DirectTrust suggestions for “Inbound Message Functions” include the same emphasis on automation, with an additional focus on “virtualizing” patients, or building EHR operations that identify established medical profiles through key word associations. Reconciliations of patient medications, active problems, allergies, and immunizations are other red-coded concerns for inbound messages; the report concludes that “the ability for a Direct message to reach the appropriate clinician is significantly delayed if a manual patient matching process is required,” which can lead to adverse events.
DirectTrust supports that clinical messaging, usually related to patient-physician communications delivered through a virtual portal, require the highest level of maintenance and functionality. Industry leaders agree that patient engagement is a critical checkpoint in the development of successful interoperability; patients need to be educated on their accessible healthcare IT rights before approving the transfer of protected medical data.
Therefore, DirectTrust clinicians formatted the most significant “Outbound Message Functions” to reflect the basic schematics of direct messaging: attaching files, replying to the physician, and sending “real-time” messages. Although these utilities may appear rudimentary for a messaging system, the report appropriately stresses the importance of optimizing these functions to create efficient, user-friendly EHR services. “Highly desired,” orange tags for outbound messages highlight the benefits of supplementary amenities, such as creating distribution lists or directory “favorites” for return patients. In recommendation CO12, the report even suggests streamlining basic messaging tasks by allowing users to “send a message on behalf of another individual with proper authorization and attribution.”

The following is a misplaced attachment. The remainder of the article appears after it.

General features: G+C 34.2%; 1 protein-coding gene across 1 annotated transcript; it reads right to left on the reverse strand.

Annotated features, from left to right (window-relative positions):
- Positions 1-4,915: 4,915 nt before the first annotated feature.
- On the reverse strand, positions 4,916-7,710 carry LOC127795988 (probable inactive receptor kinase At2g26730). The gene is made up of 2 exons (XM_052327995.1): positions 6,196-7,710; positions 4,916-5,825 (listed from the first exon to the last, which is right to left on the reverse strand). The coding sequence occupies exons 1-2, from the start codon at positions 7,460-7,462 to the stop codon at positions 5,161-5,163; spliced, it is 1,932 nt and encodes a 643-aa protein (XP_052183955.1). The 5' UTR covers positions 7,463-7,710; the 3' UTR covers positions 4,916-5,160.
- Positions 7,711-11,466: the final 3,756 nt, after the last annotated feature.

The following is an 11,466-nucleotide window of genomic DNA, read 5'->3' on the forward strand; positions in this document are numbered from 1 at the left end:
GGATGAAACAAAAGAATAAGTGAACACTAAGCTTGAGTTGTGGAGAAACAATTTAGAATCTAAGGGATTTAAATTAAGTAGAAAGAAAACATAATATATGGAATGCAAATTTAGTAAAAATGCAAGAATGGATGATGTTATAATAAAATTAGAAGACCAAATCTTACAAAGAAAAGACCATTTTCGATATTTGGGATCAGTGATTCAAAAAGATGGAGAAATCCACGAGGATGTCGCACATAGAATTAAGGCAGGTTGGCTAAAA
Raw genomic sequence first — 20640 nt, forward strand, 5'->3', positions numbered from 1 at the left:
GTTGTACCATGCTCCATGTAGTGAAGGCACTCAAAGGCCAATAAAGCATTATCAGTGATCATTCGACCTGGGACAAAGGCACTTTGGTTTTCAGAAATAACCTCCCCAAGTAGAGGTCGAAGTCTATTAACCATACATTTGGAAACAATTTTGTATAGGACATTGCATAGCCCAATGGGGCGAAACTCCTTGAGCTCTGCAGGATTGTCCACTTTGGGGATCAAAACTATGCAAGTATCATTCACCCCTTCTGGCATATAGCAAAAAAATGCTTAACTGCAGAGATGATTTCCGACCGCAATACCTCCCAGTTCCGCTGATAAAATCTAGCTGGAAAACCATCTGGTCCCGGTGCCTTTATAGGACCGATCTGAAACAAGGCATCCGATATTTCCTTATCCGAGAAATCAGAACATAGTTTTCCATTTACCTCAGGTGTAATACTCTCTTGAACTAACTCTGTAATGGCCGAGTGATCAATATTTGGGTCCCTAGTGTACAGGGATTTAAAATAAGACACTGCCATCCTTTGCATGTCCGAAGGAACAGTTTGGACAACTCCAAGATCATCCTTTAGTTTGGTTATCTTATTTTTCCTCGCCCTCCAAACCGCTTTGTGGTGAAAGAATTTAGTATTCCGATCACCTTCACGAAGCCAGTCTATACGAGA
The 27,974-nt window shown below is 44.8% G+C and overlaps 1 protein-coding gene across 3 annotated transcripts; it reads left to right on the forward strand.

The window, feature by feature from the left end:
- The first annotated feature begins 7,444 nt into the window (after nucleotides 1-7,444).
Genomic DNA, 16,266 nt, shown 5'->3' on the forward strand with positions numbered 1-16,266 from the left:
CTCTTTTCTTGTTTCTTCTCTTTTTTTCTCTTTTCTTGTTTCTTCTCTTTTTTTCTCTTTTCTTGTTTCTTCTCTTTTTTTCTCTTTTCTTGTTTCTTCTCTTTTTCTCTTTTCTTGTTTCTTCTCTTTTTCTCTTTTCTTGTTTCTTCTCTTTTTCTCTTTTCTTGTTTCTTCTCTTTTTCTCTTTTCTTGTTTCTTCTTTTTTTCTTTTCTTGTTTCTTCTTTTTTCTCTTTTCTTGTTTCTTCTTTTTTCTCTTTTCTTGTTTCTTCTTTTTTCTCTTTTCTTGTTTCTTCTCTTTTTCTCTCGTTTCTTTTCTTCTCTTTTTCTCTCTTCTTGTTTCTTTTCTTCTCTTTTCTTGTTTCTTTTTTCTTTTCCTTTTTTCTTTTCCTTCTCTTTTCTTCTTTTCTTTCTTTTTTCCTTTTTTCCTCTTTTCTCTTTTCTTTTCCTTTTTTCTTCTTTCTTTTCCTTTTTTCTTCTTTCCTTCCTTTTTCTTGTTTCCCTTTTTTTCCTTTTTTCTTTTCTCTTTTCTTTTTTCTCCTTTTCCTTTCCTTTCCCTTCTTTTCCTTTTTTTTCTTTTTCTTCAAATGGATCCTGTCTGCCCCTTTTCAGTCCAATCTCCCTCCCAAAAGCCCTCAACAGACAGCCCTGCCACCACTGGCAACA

Direct reiterates the integral application of automation and uniformity in its segment on “Inbound Clinical Message Functions.” Standardized vocabularies for discrete data – including medications, allergies, and immunizations – can help healthcare facilities identify negative trends in patient histories, particularly with “regulation pertaining to behavioral health and/or substance abuse treatment services.”
For administrative messaging, DirectTrust deviates from high-priority tasks towards practical, long-term goals for an integrated EHR systems. According to the report, while “secure clinical messaging for case managers, care coordinators, social workers, [and] therapists” acts as communicative foundation for team care organizations, facility departments should also manage messaging profiles. Giving locations and departments the ability to independently operate Direct Interoperability, in tandem with a multi-level configuration of message IDs (organizational, local, etc.), facilitates “receiving the specific information needed to most efficiently and effectively care for every patient.”
DirectTrust and other health IT organizations continue to emphasize the significance of transparency and communication in the evolution of an interoperable healthcare industry. Whether your office is trying to connect to another care facility, a patient, or a supporting department, properly implementing an EHR’s Direct Interoperability messaging system supports secure data-sharing and medical transparency. Enhance your practice’s EHR productivity by consulting with health IT professionals about the implementation of advanced direct messaging services. The New York eHealth Collective (NYeC), a healthcare institution instructing medical facilities statewide in EHR optimization, navigates the regulation and compliance of health IT technologies with federal standards. Moreover, IT Practice Consulting (ITPC) supports practices of all sizes as they navigate healthcare changes, processes and technology, including the successful application of Direct Interoperability.
Contact ITPC today to revolutionize your direct messaging capabilities.